He said this project makes about five to 10 vehicles each year available to deserving recipients.

“The rest of the programs we fund rather than manage or we may spearhead an initiative by developing a collaborative approach,” Kuhlman said.

One such effort currently underway is strengthening the Meals on Wheels program in Fort Dodge. Delivering meals to more people who are homebound is the mission.

“We’re hoping that the program will be delivering more meals by mid-February,” Kuhlman said.

Identifying unserved or underserved needs is a priority for United Way of Greater Fort Dodge, according to Kuhlman.

“This year we are going to continue to identify opportunities to support our youths,” he said. “We also are looking at some collaborative planning around how we can help the under-skilled families in our community advance their skills working in partnership with our partner agencies and programs that are offered at Iowa Central.”

Making certain that people can learn about the existing sources of help is part of the agenda at Fort Dodge Community Foundation and United Way.

“We implemented a website called FortDodgeResources.com that lists every human service/social service agency in Fort Dodge and all the contact information,” Kuhlman said, noting that this online compendium has been available for about two years.

Community Foundation

The Community Foundation aspect of the enterprise involves developing charitable funds that support a broad range of community betterment project including those to enhance the quality of life for everyone who calls Fort Dodge home, Kuhlman said.

The organization oversees a growing number of funds set up by various donors to provide support for a diverse assortment of worthwhile causes.

“We’re at 110 funds that we manage,” Kuhlman said. “They include both endowed and non-endowed funds. Some are donor-advised. Some are designated funds. Our assets under management is approaching $13 million. That’s about a 5 percent increase from a year ago. Our goal, of course, with the Community Foundation is to continue to grow in volume of dollars as well as the number of funds.”

The game plan is to provide a flexible array of vehicles for philanthropic giving.

“We are encouraging folks to look at the opportunity of establishing a fund with us as a way to give back to their community,” Kuhlman said. “We want to continue to grow our endowment funds and grow the number of funds we have so we can have a greater impact in the community.”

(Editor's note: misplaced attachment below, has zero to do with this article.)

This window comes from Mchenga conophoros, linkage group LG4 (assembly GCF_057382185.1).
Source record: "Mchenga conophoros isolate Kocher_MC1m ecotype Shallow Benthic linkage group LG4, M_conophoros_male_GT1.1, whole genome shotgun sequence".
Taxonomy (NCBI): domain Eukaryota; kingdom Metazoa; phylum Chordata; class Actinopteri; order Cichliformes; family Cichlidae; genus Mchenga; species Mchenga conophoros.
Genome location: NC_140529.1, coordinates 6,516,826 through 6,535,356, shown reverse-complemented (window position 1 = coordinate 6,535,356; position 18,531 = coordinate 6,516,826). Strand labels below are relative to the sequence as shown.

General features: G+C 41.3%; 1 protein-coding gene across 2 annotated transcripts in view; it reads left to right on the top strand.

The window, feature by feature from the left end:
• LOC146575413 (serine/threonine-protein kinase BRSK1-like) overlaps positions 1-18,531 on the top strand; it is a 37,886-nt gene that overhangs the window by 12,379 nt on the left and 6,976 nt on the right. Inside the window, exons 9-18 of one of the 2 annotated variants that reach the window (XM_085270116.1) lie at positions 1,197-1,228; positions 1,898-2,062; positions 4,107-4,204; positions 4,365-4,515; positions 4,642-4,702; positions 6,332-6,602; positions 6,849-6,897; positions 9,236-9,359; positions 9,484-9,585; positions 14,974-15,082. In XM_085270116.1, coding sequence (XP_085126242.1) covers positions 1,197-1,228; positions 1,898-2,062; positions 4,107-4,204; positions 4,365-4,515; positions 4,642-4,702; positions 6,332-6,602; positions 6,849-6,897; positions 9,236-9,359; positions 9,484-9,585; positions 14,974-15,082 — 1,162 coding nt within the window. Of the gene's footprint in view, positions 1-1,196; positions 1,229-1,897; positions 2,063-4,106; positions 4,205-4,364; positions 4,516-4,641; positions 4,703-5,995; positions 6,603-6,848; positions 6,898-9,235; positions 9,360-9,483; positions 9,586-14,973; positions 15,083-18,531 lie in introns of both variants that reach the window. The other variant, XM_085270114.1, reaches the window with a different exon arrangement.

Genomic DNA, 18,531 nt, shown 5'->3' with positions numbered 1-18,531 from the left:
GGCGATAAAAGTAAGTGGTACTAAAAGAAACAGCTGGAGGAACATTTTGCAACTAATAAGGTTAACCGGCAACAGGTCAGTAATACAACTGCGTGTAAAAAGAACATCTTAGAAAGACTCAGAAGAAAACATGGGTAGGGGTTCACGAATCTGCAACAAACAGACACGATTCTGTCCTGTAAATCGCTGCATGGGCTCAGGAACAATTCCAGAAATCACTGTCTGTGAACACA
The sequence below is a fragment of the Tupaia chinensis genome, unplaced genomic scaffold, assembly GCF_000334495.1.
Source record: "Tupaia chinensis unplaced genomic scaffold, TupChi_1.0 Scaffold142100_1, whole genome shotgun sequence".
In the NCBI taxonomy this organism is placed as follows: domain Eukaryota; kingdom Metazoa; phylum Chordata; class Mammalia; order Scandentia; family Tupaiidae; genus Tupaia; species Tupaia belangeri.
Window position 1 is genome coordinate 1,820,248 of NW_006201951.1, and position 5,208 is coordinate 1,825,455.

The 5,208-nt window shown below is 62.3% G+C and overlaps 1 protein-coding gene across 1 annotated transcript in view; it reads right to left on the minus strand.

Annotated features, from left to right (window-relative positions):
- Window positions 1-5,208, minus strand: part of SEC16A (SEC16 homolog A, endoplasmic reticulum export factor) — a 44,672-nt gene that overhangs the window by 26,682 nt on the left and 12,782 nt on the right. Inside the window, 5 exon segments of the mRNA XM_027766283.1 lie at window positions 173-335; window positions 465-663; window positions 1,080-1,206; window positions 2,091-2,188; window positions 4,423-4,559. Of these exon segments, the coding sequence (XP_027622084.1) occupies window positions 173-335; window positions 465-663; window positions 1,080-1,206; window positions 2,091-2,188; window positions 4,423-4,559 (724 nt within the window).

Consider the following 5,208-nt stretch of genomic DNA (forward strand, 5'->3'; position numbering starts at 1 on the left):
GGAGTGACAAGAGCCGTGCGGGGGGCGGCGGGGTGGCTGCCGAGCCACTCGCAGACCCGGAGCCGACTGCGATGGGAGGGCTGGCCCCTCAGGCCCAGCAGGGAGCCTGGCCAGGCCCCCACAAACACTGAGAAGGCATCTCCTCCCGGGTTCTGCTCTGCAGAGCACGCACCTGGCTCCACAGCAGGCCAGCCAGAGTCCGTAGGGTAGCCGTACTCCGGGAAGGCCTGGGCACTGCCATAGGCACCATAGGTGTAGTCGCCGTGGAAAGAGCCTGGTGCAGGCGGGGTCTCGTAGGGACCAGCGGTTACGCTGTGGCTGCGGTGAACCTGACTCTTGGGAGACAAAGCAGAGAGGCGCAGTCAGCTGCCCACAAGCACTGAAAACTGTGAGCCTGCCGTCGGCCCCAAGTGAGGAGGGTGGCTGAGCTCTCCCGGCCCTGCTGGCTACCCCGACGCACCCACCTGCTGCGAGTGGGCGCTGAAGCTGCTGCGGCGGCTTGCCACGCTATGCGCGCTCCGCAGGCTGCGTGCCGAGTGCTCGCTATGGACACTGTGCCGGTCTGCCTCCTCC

Unlike the United Way focus, which is basically humanitarian, the Community Foundation has broader aims, including enhancing the quality of life locally by supporting diverse betterment projects.

Many of the projects backed through the Community Foundation component are intended to make Fort Dodge a better place to live. In doing so, they also contribute to economic development efforts because they make this town a more attractive place for corporate investment, Kuhlman said.

He said one of his key goals is to increase public awareness about the ways the Community Foundation can facilitate philanthropy.

“There are still a lot of people who don’t understand what a community foundation is,” he said. “We have very flexible charitable giving vehicles to help and encourage people to give back to their communities. The state of Iowa is a national leader in this arena of community foundations. Every county has a community foundation. There are 15 community foundations in Iowa that are nationally certified by the National Council on Foundations. We are one of them. They have a rigorous set of standards that we have to comply with. We have to recertify every five years.”

About the organization

The Fort Dodge Community Foundation and United Way is governed by a 17-member board of directors. John Bruner is the board chairman for 2017. He is a financial representative with Central Financial Services.

There are two full-time and three part-time staff. Randy Kuhlman is the chief executive officer. Joe Kuhlman is the operations manager. Amy Bruno is United Way program coordinator. Chris Hayek is the finance coordinator, Tonia Hayes is receptionist.

Kuhlman said growing the organization’s ability to meet assorted needs is challenging.

“In 2016, between the Fort Dodge Community Foundation and United Way we granted out over $1,260,000,” he said. “The needs are triple what we were able to give out. More growth allows us to make more grants to enhance the community. These grants on the Community Foundation side are really grants that are helping enhance the quality of life and well-being in our community. United Way grants are really targeted more on the community services side.”

Kuhlman is enthused about the work the Fort Dodge Community Foundation and United Way undertakes and said being at its helm is a role he enjoys and finds fulfilling both personally and professionally.

“No. 1, the job gives me the opportunity to work with a wide range of really great people who have a love for their community and a commitment to the Fort Dodge community,” he said. “The work we do is really kind of motherhood and apple-pie work, I guess. All your work is about trying to help people or help the community. So, it’s a very rewarding type of work. It fits both my skill sets and my passion.”